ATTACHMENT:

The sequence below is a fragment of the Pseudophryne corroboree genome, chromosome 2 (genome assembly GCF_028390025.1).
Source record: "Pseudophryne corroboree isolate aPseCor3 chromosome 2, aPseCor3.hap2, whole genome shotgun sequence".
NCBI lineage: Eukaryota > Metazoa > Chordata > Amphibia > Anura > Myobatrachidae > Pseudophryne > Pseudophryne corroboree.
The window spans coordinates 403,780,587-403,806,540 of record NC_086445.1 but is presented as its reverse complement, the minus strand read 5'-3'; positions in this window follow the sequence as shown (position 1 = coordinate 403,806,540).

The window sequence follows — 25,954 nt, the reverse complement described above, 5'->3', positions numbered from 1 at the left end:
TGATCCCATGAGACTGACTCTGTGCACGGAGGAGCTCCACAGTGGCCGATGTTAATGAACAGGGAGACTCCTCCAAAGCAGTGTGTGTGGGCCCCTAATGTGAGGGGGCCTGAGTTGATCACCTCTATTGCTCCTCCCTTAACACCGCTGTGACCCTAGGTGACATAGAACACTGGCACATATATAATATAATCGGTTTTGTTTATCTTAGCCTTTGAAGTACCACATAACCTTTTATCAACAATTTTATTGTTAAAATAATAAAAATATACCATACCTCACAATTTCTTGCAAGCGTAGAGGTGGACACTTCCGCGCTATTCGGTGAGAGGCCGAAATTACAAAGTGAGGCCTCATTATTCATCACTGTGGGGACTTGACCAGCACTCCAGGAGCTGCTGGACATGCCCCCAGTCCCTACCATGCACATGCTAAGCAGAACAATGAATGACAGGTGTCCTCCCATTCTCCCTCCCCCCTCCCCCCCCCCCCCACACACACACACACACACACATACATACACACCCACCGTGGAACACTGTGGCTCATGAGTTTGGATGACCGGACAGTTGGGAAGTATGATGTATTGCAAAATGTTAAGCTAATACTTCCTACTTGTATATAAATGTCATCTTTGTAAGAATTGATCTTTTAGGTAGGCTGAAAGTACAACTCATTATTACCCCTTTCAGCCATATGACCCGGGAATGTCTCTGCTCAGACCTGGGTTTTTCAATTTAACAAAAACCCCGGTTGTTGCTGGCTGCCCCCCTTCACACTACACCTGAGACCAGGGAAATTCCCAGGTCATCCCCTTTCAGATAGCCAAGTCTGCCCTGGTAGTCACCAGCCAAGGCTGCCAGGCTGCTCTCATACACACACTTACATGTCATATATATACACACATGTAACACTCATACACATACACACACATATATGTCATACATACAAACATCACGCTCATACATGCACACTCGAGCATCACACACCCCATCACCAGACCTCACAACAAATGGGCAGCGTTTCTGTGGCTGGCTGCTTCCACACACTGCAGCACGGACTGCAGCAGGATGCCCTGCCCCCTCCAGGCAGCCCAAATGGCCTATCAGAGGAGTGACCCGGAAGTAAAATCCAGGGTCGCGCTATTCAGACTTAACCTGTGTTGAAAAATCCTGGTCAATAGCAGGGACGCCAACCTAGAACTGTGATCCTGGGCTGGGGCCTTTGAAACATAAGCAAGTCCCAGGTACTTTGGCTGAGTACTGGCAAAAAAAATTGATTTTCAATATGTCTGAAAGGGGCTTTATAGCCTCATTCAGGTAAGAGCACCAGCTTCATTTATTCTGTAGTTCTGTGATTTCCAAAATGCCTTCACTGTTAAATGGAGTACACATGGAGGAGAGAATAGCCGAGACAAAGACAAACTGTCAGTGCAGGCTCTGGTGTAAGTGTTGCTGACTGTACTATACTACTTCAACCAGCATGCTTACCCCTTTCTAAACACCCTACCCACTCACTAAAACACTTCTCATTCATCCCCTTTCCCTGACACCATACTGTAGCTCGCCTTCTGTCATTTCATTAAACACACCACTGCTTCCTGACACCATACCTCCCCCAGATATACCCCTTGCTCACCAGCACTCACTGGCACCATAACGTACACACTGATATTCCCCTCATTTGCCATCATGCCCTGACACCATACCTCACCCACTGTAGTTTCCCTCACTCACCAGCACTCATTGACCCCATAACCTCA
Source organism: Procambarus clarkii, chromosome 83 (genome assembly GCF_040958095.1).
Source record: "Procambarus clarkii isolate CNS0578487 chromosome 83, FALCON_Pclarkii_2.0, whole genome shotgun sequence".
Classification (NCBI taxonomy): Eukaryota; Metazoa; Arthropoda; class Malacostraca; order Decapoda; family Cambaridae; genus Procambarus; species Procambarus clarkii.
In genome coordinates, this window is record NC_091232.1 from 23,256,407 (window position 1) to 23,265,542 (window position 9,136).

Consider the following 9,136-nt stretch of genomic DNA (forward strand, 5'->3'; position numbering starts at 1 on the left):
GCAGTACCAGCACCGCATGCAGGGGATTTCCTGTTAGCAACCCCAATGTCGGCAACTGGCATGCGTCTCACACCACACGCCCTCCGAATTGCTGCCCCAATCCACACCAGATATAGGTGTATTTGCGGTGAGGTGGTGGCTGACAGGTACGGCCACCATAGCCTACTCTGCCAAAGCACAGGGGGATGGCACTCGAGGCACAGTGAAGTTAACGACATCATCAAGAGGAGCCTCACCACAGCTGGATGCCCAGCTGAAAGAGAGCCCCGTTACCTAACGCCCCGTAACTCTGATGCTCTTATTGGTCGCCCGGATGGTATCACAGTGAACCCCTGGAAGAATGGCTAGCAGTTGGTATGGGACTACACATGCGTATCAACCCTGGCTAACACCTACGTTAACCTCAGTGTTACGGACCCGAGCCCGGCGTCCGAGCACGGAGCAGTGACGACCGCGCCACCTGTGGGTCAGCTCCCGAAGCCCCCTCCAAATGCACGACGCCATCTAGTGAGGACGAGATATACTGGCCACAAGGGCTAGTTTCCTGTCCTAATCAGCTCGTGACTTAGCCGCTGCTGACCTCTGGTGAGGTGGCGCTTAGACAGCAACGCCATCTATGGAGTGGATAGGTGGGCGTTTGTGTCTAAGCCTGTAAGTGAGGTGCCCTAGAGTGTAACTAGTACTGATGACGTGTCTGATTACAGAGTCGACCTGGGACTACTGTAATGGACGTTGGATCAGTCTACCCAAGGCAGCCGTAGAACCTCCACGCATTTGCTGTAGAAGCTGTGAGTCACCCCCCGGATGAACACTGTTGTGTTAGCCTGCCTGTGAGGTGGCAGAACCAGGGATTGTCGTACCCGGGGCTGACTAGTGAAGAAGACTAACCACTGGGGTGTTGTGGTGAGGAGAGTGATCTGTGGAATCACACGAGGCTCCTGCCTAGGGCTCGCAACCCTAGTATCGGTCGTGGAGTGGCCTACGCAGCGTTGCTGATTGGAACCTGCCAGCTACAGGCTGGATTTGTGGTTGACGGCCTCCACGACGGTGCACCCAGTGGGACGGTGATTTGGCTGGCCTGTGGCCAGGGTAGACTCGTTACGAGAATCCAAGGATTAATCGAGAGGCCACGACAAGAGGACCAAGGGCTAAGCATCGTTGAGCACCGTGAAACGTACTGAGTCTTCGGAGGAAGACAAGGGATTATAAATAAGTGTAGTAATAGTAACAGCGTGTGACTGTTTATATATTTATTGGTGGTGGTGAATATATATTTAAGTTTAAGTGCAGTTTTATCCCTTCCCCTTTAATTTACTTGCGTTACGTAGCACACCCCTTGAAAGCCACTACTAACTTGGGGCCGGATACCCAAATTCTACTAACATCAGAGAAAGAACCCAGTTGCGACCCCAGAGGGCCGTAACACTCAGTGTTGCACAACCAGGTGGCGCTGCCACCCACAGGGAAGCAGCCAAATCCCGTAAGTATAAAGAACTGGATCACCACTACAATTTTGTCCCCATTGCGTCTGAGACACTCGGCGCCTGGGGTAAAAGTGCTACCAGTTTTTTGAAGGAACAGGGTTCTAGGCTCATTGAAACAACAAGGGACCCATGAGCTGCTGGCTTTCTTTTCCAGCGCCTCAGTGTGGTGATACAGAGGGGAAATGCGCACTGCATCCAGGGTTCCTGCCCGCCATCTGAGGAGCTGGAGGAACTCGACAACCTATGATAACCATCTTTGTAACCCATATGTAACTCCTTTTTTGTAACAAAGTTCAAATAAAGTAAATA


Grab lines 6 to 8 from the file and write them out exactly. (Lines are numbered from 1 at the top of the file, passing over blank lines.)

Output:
TGATCCCATGAGACTGACTCTGTGCACGGAGGAGCTCCACAGTGGCCGATGTTAATGAACAGGGAGACTCCTCCAAAGCAGTGTGTGTGGGCCCCTAATGTGAGGGGGCCTGAGTTGATCACCTCTATTGCTCCTCCCTTAACACCGCTGTGACCCTAGGTGACATAGAACACTGGCACATATATAATATAATCGGTTTTGTTTATCTTAGCCTTTGAAGTACCACATAACCTTTTATCAACAATTTTATTGTTAAAATAATAAAAATATACCATACCTCACAATTTCTTGCAAGCGTAGAGGTGGACACTTCCGCGCTATTCGGTGAGAGGCCGAAATTACAAAGTGAGGCCTCATTATTCATCACTGTGGGGACTTGACCAGCACTCCAGGAGCTGCTGGACATGCCCCCAGTCCCTACCATGCACATGCTAAGCAGAACAATGAATGACAGGTGTCCTCCCATTCTCCCTCCCCCCTCCCCCCCCCCCCCACACACACACACACACACACATACATACACACCCACCGTGGAACACTGTGGCTCATGAGTTTGGATGACCGGACAGTTGGGAAGTATGATGTATTGCAAAATGTTAAGCTAATACTTCCTACTTGTATATAAATGTCATCTTTGTAAGAATTGATCTTTTAGGTAGGCTGAAAGTACAACTCATTATTACCCCTTTCAGCCATATGACCCGGGAATGTCTCTGCTCAGACCTGGGTTTTTCAATTTAACAAAAACCCCGGTTGTTGCTGGCTGCCCCCCTTCACACTACACCTGAGACCAGGGAAATTCCCAGGTCATCCCCTTTCAGATAGCCAAGTCTGCCCTGGTAGTCACCAGCCAAGGCTGCCAGGCTGCTCTCATACACACACTTACATGTCATATATATACACACATGTAACACTCATACACATACACACACATATATGTCATACATACAAACATCACGCTCATACATGCACACTCGAGCATCACACACCCCATCACCAGACCTCACAACAAATGGGCAGCGTTTCTGTGGCTGGCTGCTTCCACACACTGCAGCACGGACTGCAGCAGGATGCCCTGCCCCCTCCAGGCAGCCCAAATGGCCTATCAGAGGAGTGACCCGGAAGTAAAATCCAGGGTCGCGCTATTCAGACTTAACCTGTGTTGAAAAATCCTGGTCAATAGCAGGGACGCCAACCTAGAACTGTGATCCTGGGCTGGGGCCTTTGAAACATAAGCAAGTCCCAGGTACTTTGGCTGAGTACTGGCAAAAAAAATTGATTTTCAATATGTCTGAAAGGGGCTTTATAGCCTCATTCAGGTAAGAGCACCAGCTTCATTTATTCTGTAGTTCTGTGATTTCCAAAATGCCTTCACTGTTAAATGGAGTACACATGGAGGAGAGAATAGCCGAGACAAAGACAAACTGTCAGTGCAGGCTCTGGTGTAAGTGTTGCTGACTGTACTATACTACTTCAACCAGCATGCTTACCCCTTTCTAAACACCCTACCCACTCACTAAAACACTTCTCATTCATCCCCTTTCCCTGACACCATACTGTAGCTCGCCTTCTGTCATTTCATTAAACACACCACTGCTTCCTGACACCATACCTCCCCCAGATATACCCCTTGCTCACCAGCACTCACTGGCACCATAACGTACACACTGATATTCCCCTCATTTGCCATCATGCCCTGACACCATACCTCACCCACTGTAGTTTCCCTCACTCACCAGCACTCATTGACCCCATAACCTCA
Source organism: Procambarus clarkii, chromosome 83 (genome assembly GCF_040958095.1).
Source record: "Procambarus clarkii isolate CNS0578487 chromosome 83, FALCON_Pclarkii_2.0, whole genome shotgun sequence".